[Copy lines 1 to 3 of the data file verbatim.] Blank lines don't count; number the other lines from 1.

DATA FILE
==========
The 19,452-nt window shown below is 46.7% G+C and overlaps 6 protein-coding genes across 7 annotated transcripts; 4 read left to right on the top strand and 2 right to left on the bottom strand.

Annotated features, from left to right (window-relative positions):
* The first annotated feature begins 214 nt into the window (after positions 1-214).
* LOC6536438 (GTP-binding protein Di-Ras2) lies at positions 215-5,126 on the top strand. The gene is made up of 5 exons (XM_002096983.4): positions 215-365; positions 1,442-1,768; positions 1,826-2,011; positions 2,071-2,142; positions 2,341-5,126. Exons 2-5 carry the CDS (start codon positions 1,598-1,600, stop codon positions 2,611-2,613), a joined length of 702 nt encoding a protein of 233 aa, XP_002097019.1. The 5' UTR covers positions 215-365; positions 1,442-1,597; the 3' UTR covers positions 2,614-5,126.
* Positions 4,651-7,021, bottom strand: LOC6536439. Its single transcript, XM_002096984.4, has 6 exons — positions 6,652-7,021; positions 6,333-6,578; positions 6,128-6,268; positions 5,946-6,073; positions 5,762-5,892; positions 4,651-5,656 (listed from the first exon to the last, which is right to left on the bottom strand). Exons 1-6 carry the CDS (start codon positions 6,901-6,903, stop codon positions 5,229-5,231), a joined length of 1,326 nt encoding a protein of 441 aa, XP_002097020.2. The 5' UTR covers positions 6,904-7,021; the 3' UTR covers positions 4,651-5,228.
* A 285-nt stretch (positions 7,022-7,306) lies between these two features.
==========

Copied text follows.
The 19,452-nt window shown below is 46.7% G+C and overlaps 6 protein-coding genes across 7 annotated transcripts; 4 read left to right on the top strand and 2 right to left on the bottom strand.

Annotated features, from left to right (window-relative positions):
* The first annotated feature begins 214 nt into the window (after positions 1-214).